Happy Friday, readers! Another fast-paced week of news on was dominated by discussion of the future of the DOL fiduciary rule—and yet there is only a little more certainty now than we had on Monday. Following a court victory for the rulemaking in Texas, the latest development is that DOL submitted paperwork to the OMB to commence its own regulatory review related to the fiduciary rule, as ordered by the newly installed president. The content of the paperwork is not yet public, but rumors are swirling that a 180-day delay is being sought. Get all the latest industry insights below.
A Texas district court judge has rejected industry arguments that the DOL exceeded its authority in crafting the forthcoming fiduciary rule—what this spells for the regulation’s future under the Trump administration is unclear.
Read more >
Their concerns are that small businesses will be discouraged from offering retirement plans to employees, and that employees put into state-run plans will not have the protections of ERISA and will have limited control over their retirement savings.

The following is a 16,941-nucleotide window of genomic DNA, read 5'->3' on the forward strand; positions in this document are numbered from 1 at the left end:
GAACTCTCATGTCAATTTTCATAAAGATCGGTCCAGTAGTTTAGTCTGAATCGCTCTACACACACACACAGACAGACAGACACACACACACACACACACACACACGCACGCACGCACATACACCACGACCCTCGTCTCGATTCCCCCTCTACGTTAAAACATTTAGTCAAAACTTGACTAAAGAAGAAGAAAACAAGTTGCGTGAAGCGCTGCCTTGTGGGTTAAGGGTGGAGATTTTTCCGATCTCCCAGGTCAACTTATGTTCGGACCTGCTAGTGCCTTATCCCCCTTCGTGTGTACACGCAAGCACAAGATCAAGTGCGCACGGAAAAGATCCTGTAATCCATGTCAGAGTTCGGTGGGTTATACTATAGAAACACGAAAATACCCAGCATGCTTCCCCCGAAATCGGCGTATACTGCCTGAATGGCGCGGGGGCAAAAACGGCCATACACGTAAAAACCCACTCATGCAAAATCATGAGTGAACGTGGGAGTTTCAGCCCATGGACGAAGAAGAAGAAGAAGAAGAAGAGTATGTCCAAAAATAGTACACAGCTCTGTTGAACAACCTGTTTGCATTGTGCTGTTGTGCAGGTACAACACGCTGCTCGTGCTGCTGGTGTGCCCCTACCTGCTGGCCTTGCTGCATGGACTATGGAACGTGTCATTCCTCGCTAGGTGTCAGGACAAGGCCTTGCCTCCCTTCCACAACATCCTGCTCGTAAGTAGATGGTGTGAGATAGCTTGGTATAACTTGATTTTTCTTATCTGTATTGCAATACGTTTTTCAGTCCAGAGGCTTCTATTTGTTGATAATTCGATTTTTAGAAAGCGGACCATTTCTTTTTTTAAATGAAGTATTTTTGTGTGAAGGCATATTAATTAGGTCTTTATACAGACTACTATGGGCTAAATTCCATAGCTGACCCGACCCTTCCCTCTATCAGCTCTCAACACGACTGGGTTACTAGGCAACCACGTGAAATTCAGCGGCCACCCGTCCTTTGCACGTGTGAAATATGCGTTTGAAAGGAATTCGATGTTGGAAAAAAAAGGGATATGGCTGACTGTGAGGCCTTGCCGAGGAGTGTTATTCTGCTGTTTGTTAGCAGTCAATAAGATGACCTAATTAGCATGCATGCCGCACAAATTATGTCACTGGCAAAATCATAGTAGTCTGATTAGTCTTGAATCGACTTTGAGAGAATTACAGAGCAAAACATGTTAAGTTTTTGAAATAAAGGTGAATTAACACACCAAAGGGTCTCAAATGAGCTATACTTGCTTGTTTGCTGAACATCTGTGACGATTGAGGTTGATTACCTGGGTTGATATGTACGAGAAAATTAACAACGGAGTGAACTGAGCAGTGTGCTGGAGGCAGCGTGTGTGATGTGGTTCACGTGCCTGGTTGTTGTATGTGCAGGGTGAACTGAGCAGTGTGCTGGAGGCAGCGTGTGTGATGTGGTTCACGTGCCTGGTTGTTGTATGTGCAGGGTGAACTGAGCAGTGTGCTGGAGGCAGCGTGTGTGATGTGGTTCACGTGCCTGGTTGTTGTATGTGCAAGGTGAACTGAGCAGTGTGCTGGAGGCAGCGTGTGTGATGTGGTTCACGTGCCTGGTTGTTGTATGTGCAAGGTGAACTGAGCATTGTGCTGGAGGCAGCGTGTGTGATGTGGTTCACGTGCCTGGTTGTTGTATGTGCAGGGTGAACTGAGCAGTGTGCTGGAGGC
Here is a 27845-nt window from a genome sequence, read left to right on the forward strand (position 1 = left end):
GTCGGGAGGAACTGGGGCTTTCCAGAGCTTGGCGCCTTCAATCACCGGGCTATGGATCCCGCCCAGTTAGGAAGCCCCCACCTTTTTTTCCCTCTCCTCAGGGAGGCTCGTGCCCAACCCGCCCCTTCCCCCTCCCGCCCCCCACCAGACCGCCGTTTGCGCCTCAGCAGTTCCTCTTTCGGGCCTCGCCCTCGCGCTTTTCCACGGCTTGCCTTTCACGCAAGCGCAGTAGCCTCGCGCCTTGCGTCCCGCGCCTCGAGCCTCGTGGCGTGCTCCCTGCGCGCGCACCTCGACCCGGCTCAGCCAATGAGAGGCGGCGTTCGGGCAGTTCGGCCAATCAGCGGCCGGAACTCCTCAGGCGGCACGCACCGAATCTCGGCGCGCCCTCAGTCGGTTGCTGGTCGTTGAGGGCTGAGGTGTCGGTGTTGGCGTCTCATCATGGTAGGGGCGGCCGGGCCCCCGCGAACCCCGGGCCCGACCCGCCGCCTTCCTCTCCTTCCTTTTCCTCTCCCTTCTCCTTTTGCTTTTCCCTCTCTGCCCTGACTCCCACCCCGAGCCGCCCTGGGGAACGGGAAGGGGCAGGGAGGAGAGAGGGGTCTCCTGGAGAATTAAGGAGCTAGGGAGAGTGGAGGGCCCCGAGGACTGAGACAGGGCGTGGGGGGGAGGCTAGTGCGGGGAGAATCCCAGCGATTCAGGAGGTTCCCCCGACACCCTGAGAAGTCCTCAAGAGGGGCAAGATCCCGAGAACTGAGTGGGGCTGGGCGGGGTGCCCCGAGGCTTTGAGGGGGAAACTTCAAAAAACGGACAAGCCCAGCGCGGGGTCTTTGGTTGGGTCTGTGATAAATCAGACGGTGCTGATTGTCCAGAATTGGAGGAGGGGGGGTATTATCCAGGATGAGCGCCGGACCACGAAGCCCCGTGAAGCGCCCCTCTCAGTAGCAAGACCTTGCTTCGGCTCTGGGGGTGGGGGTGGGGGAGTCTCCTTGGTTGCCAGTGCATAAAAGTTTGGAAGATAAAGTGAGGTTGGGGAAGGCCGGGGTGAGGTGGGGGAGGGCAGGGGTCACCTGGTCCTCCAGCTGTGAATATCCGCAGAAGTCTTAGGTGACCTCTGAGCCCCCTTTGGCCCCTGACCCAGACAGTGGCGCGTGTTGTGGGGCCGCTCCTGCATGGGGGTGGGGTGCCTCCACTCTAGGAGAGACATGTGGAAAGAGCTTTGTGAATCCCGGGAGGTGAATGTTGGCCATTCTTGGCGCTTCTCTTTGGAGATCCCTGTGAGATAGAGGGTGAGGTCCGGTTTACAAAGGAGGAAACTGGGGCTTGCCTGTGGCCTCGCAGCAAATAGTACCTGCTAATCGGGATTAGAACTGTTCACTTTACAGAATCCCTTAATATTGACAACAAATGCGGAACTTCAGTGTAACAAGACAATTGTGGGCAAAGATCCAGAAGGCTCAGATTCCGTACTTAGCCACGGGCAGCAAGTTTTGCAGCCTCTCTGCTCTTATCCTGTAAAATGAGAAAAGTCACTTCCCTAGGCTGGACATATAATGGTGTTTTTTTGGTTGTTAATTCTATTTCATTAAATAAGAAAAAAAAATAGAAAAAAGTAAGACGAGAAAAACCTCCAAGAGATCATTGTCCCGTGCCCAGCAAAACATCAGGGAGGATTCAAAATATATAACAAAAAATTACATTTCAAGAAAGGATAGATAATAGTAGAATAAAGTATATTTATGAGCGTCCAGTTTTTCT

Read more >
The latest decision out of the Fifth U.S. Circuit Court of Appeals throws a dramatic new element of confusion into the epic regulatory saga that has been the rollout of the Department of Labor fiduciary rule.
Some ERISA attorneys argue the Fifth Circuit decision last week to vacate entirely the DOL’s fiduciary rule expansion makes a Supreme Court decision on the matter inevitable; others are less sure that a decisive SCOTUS decision could be forthcoming, instead expecting the SEC to take the lead; still others admit they have little idea how the regulatory picture will shake out, recommending patience and ongoing compliance.
In an exclusive interview with PLANADVISER, PGIM Head of Institutional Defined Contribution Josh Cohen offers some guidance to advisers speaking with plan sponsors about litigation, fiduciary risk and progressive plan design.